Tuesday, November 27, 2012

Big partnerships help even the smallest creatures

A unique union formed between a utility company, a land preserve and two government agencies has created an impressive opportunity for conservation in New York.

National Grid, an electric and gas conglomerate, owns and manages rights-of-way in the upstate Capital District that run through the Albany Pine Bush Preserve and contain patches of wild blue lupine and other wildflowers—a coveted habitat for some uncommon wildlife. While National Grid serves millions of people in New York, as of October, they started serving another, much smaller crowd. 

The company’s rights-of-way have become a favorite spot for two rare butterflies
the Karner blue and frosted elfin. The tiny, bright Karner blue and the brown frosted elfin butterflies thrive only in these open areas with the wild lupine plant, which is their primary food as caterpillars. 

Karner blue butterfly. Credit: J. and K. Hollingsworth.

Both butterflies are protected under law—the Karner blue under the federal Endangered Species Act and the frosted elfin under New York’s Endangered Species Act. Both acts, through the New York State Department of Environmental Conservation and the U.S. Fish and Wildlife Service, have provided an opportunity for National Grid and the Albany Pine Bush Preserve Commission to partner in a habitat management project.


The Endangered Species Act provides for collaborative partnerships in protecting endangered species and their homes. One way is with companies and others through habitat conservation plans, a requirement for an incidental take permit. 

An incidental take permit allows the continuance of activities, such as clearing rights-of-ways, that risk affecting threatened and endangered wildlife. Meanwhile, the permit holder implements conservation measures designed to minimize those risks and mitigate their impacts to endangered wildlife. More
That partnership took a big step just over a month ago, when National Grid presented the commission with a $50,000 endowment to assist in their efforts to create and enhance land for the Karner blues on 23 acres of National Grid property.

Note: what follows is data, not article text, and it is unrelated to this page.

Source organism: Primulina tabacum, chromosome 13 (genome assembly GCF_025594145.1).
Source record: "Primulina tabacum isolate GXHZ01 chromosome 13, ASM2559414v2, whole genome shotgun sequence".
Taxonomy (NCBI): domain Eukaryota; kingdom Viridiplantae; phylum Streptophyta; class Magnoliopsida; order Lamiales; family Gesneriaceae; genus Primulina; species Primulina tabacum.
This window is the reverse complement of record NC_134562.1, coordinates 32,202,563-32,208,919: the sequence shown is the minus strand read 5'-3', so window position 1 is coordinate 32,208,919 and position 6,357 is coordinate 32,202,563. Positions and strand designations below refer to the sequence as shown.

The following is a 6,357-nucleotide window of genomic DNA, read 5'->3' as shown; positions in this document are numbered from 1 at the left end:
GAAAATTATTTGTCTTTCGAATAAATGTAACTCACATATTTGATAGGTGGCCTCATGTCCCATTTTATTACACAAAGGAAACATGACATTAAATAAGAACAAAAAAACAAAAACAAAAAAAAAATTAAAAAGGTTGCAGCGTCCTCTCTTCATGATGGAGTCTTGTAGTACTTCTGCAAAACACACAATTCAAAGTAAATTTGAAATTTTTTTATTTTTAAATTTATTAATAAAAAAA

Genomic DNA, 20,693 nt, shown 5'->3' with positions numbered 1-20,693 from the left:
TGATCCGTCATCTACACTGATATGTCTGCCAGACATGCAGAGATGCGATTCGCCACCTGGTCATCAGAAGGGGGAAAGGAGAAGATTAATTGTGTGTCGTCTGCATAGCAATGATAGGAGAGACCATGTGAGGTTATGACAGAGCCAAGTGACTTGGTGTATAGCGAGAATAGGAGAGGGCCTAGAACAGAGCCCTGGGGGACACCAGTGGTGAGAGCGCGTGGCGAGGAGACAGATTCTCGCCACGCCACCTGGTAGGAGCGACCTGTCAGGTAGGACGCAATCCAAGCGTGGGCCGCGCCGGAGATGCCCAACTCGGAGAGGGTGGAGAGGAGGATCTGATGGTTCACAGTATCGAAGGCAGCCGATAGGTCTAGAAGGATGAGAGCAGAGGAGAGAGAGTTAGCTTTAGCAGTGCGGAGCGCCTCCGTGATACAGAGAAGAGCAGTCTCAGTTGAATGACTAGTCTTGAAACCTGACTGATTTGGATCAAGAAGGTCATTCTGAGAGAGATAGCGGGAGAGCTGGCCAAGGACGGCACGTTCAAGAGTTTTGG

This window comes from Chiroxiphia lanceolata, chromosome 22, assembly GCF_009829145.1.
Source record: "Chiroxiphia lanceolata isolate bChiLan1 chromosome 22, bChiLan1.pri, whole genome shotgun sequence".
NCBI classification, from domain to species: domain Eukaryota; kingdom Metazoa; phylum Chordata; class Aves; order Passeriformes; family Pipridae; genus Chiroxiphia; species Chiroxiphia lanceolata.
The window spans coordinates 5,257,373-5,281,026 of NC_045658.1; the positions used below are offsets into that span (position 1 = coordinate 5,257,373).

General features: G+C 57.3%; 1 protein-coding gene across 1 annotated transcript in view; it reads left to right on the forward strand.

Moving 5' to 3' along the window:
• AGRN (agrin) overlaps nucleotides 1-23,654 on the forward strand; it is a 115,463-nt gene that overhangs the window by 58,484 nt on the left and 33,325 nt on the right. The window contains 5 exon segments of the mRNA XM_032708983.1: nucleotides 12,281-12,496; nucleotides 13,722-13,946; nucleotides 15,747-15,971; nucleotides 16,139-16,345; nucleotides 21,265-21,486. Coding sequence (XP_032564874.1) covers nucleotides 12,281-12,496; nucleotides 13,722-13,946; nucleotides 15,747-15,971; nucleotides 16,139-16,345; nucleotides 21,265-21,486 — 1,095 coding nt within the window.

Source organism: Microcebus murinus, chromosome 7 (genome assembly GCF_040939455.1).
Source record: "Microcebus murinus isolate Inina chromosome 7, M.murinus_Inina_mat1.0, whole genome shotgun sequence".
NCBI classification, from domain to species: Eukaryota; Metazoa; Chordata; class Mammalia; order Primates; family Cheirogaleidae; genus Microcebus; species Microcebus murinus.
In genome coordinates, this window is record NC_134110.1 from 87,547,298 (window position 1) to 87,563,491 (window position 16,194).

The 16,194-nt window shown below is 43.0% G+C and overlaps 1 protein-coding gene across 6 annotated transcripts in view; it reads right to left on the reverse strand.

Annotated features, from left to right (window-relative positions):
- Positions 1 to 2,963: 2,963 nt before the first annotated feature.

“The project is a solid example of public organizations and a private utility coming together for the conservation of one of the most rare habitats in the northeastern United States," says Christopher Hawver, executive director of the commission, which was created in 1988 by the New York State Legislature to protect and manage the precious remaining pitch pine and scrub oak barrens.

The project and partnership is grounded in an in-depth conservation plan finalized by National Grid this past July, when the Service issued National Grid a 50-year endangered species permit, called an incidental take permit, for both butterflies. In addition, the NYSDEC issued a similar permit under New York state  law. To receive these permits, National Grid crafted a plan (PDF) that would allow them to efficiently operate while preserving these precious species.

National Grid presents Albany Pine Bush Preserve
Commission with a $50,000 check. Credit: USFWS.
The plan includes an agreement with the commission for managing the 23 acres of rights-of-way, which borders a small population of Karner blue butterflies on the preserve. Neil Gifford, the commission’s conservation director, says he hopes that the Karner blues will colonize the new habitat on their own. But if they don’t, the commission raises Karner blues in captivity, which could support populating the right-of-ways. Gifford estimates that it will take three to five years to successfully colonize the Karner blues in that area.

This project is one of several ways that National Grid will contribute to conserving both butterflies, mitigating the construction and management activity that will eliminate 3.5 acres of the Karner blue's habitat and periodically impact an existing 34 acres of habitat during the 50-year permit. National Grid will create or enhance about 59 acres of habitat, and it will promote better habitat management in the areas near National Grid's rights-of-way. They have also agreed to reduce existing threats from off-road vehicles.

Gifford is thrilled about the new partnership and explains that he has been looking forward to teaming up with National Grid for a while. 

“Having this power line running through the middle of the preserve generated some management challenges for us,” says Gifford. “This management agreement is going to dramatically expedite our ability to use prescribed fire and improve the health of habitat adjacent to the utility line.” 


Submitted by Raechel Kelley, an intern in the Northeast Region External Affairs office.

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